The old writer's adage tells that it's better to show than to tell. Web authors also know that people don't like to read long chunks of text onscreen. Complex processes and structures can often be more clearly conveyed with a simple animation than with endless paragraphs, charts, or still pictures (see Figure 15.5). Virtual panoramas and 3D models can convey detailed product and location information much more quickly and efficiently than still pictures, text, or diagrams (see Figure 15.6). A narration is often less distracting as an explanatory accompaniment than yet another text block cluttering up the screen. All of this is subject to bandwidth considerations, of course. When it comes to showing, rather than telling, however, multimedia is often the most efficient means to the end.
For more examples of multimedia in action, visit the virtual chemistry lab at Oxford University (www.chem.ox.ac.uk/vrchemistry); take an armchair tour of Japan's castles (castle.ad-g.tv/); virtually climb Denali (www.pbs.org/wgbh/nova/denali); watch an animated explanation of cloning, or a 3D virtual-reality view of the space shuttle (www.cnn.con/interactive).
Things that are moving draw our eyes. Things that are making noise catch our attention. Anybody who's suffered through the annoyance of endlessly blinking, spinning, or throbbing ad banners at the tops and bottoms of commercial web pages knows this. Drawing attention doesn't have to be a bad thing, however. It's a well-established principle in graphic design that a layout should lead the reader's eye, drawing attention as needed to different elements on the page. The same is true in multimedia design. You can use movement and sound to help guide the user through a set of information the same way graphic designers use contrast, size, and placement (see Figure 15.7).
Leading eyeflow can be especially useful in linear instructional presentations, such as tutorials, where it's crucial that the viewer follow the activity as it unfolds (see Figure 15.8). The animation starts when the user clicks the "show me" button, when presumably his eye is focused on the button. (To view this movie, look in the chapter_15 folder on the CD, and browse ShowMe.html, which uses the embedded media file aftershock.dcr).
This is probably the most overused and least thought-out application of fancy stuff. However, it's still an important and valid use, in its place. The key decision you have to make before adding this kind of multimedia is, do your visitors want to be entertained? Give them plenty of opportunities not to be entertained, if they just want to head straight to the meatier parts of your web site.
This is the lowliest, and yet probably most widely applicable, use of multimedia. Feedback tells users what to expect from a presentation. It lets them know the presentation is interacting with them. Cursor changes and rollover effects draw attention to links and let the viewers know that these are links. If a button makes a "click" sound or changes color when a user clicks it, the user knows the computer has registered that mouse click and is processing the request. (This is especially important when slow connections or overloaded servers might take several seconds to process a user request.) A cascading, expanding, or drop-down menu can provide a graphic overview of a web site's complete navigation structure in one easy-to-read information screen.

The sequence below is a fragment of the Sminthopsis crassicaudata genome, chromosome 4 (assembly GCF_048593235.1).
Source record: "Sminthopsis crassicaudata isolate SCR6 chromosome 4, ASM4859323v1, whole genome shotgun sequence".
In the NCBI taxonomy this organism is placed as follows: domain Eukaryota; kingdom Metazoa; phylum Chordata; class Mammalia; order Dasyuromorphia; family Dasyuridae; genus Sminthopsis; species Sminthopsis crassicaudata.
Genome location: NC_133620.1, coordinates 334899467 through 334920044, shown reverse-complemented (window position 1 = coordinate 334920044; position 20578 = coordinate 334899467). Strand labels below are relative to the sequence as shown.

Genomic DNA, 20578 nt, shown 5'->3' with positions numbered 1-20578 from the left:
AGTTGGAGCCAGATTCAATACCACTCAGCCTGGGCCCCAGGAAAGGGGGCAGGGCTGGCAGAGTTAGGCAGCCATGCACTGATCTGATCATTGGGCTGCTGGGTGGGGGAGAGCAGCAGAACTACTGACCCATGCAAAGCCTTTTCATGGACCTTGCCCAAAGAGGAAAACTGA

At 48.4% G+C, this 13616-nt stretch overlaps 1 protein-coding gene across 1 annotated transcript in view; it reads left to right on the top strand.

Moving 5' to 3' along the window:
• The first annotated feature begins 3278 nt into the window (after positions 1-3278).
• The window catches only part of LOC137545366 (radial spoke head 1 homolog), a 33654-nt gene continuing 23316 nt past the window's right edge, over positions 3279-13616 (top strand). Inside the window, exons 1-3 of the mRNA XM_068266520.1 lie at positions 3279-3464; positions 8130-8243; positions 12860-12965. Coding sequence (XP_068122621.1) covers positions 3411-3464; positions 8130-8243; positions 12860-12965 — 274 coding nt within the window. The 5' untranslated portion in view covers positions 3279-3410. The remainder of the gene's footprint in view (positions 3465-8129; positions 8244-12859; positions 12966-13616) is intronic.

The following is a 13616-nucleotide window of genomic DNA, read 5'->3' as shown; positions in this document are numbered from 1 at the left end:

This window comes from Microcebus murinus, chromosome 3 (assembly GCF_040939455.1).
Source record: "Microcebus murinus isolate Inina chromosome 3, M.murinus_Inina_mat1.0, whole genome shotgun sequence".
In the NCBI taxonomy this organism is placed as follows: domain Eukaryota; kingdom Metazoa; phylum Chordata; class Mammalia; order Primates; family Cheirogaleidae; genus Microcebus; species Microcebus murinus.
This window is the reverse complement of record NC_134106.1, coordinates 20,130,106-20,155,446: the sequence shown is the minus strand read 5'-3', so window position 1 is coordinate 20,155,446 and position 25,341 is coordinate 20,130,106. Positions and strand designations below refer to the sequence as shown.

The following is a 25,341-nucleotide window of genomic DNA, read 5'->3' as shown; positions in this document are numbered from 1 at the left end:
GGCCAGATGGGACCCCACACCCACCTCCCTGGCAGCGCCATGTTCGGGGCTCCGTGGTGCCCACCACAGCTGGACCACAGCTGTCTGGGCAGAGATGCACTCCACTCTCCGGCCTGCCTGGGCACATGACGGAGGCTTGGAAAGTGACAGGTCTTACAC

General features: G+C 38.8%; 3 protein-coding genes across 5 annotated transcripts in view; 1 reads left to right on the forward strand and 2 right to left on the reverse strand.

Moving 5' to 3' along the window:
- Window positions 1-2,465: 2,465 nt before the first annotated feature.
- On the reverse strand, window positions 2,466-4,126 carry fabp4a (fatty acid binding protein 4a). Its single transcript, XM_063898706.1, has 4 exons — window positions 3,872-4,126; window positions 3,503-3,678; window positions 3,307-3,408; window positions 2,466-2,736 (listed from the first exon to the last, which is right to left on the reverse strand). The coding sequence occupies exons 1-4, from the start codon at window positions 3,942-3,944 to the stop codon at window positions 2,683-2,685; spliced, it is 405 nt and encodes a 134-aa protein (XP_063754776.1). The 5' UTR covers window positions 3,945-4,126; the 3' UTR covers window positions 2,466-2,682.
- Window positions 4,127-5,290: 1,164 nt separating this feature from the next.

Figure 15.9 shows various examples of this use of multimedia. Pictured here, the Yale University home page fits numerous menus and submenus into one clean interface, using cascading menus (www.yale.edu).
Before you can use multimedia wisely in a web site, you need to be clear about the purpose of the web site. Different kinds of sites, with different target audiences, call for different approaches. Following are some of the different web purposes that can benefit from rich multimedia, and suggestions on how the whole package fits together.
Obviously, if your web site is devoted to entertainment, if your emphasis is on providing a diverting experience, it's your job to entertain your visitors (see Figure 15.10). Whip out that video extravaganza; get your 3D toys out there. It's show time!
Some web sites serve the function of being online brochures, whose main purpose is presenting a corporate image. For these sites, setting a certain mood and engulfing the visitor in an immersive experience can be valid goals (see Figure 15.11). The entire Tiffany's web site is a subtle Flash presentation geared toward creating a mood of elegance, opulence, and comfort (www.tiffanys.com). For an entirely different mood, visit the Sheer Blonde site (www.sheerblonde.com), which uses animation, soundtrack, and sophisticated rollover effects for a high-energy, exciting mood.
Splash screens and opening animations can be good mood setters, which is why they're used so often. Games and activities also can be used to attract repeat visits to a web site. In Figure 15.12, sports teams can see their team jackets as they customize them, with Boathouse's Garment Generator (www.boathouse.com/garmentgen/garment_demo.asp).
New information can be overwhelming. Learning new things often involves overcoming mental blocks, which is inherently stressful. Many people learn better and are less intimidated if there are friendly animations or narrations rather than dry presentation through text and still pictures. People also learn better when they're engaged, through activities, games, self-quizzes, and such (see Figure 15.13).
The History Channel UK offers an in-depth learning site for high school students, complete with activities, self-quizzes, and reference resources (www.thehistorychannel.co.uk/ historystudystop). For more multimedia learning experiences, visit MOMA's Art Safari (www.moma.org/onlineprojects/artsafari); and National Geographic's World magazine (www.nationalgeographic.com/world).
Web multimedia is full of challenges, both technical and artistic. Just deciding how to get media and complex interactivity onto a web page requires strategizing and skill. Determining when and why to put multimedia elements on the page is an entirely different, no less important, challenge.